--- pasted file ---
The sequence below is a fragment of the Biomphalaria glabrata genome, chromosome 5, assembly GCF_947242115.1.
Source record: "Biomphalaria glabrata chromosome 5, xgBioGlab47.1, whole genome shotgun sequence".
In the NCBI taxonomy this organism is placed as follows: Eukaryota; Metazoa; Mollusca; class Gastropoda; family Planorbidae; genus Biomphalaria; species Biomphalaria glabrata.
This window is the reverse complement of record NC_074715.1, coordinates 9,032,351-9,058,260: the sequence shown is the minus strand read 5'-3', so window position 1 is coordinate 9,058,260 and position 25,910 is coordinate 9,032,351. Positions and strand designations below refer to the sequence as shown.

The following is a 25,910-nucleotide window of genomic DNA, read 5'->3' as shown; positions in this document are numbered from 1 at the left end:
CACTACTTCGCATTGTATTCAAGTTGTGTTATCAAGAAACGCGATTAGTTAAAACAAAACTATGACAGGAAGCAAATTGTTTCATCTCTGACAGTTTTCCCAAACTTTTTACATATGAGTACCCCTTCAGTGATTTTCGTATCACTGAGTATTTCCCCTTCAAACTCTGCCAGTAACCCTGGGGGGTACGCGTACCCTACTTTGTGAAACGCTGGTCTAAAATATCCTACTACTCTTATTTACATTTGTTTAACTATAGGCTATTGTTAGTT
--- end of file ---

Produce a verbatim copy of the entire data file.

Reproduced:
The sequence below is a fragment of the Biomphalaria glabrata genome, chromosome 5, assembly GCF_947242115.1.
Source record: "Biomphalaria glabrata chromosome 5, xgBioGlab47.1, whole genome shotgun sequence".
In the NCBI taxonomy this organism is placed as follows: Eukaryota; Metazoa; Mollusca; class Gastropoda; family Planorbidae; genus Biomphalaria; species Biomphalaria glabrata.
This window is the reverse complement of record NC_074715.1, coordinates 9,032,351-9,058,260: the sequence shown is the minus strand read 5'-3', so window position 1 is coordinate 9,058,260 and position 25,910 is coordinate 9,032,351. Positions and strand designations below refer to the sequence as shown.

The following is a 25,910-nucleotide window of genomic DNA, read 5'->3' as shown; positions in this document are numbered from 1 at the left end:
CACTACTTCGCATTGTATTCAAGTTGTGTTATCAAGAAACGCGATTAGTTAAAACAAAACTATGACAGGAAGCAAATTGTTTCATCTCTGACAGTTTTCCCAAACTTTTTACATATGAGTACCCCTTCAGTGATTTTCGTATCACTGAGTATTTCCCCTTCAAACTCTGCCAGTAACCCTGGGGGGTACGCGTACCCTACTTTGTGAAACGCTGGTCTAAAATATCCTACTACTCTTATTTACATTTGTTTAACTATAGGCTATTGTTAGTT